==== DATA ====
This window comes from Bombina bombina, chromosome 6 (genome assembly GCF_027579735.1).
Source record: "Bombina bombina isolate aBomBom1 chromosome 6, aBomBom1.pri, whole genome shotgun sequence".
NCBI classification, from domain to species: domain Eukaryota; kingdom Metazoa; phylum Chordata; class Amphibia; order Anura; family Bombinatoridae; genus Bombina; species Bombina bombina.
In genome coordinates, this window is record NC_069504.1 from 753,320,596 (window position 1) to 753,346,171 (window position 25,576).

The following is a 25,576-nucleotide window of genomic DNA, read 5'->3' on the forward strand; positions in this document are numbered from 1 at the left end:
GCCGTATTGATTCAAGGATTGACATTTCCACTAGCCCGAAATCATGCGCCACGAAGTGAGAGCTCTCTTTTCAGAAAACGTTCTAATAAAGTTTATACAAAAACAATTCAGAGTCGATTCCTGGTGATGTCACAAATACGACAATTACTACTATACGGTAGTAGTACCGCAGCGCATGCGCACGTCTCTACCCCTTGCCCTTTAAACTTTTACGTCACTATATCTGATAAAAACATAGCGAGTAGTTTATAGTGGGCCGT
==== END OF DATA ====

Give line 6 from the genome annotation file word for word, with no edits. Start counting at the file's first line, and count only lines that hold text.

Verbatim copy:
GCCGTATTGATTCAAGGATTGACATTTCCACTAGCCCGAAATCATGCGCCACGAAGTGAGAGCTCTCTTTTCAGAAAACGTTCTAATAAAGTTTATACAAAAACAATTCAGAGTCGATTCCTGGTGATGTCACAAATACGACAATTACTACTATACGGTAGTAGTACCGCAGCGCATGCGCACGTCTCTACCCCTTGCCCTTTAAACTTTTACGTCACTATATCTGATAAAAACATAGCGAGTAGTTTATAGTGGGCCGT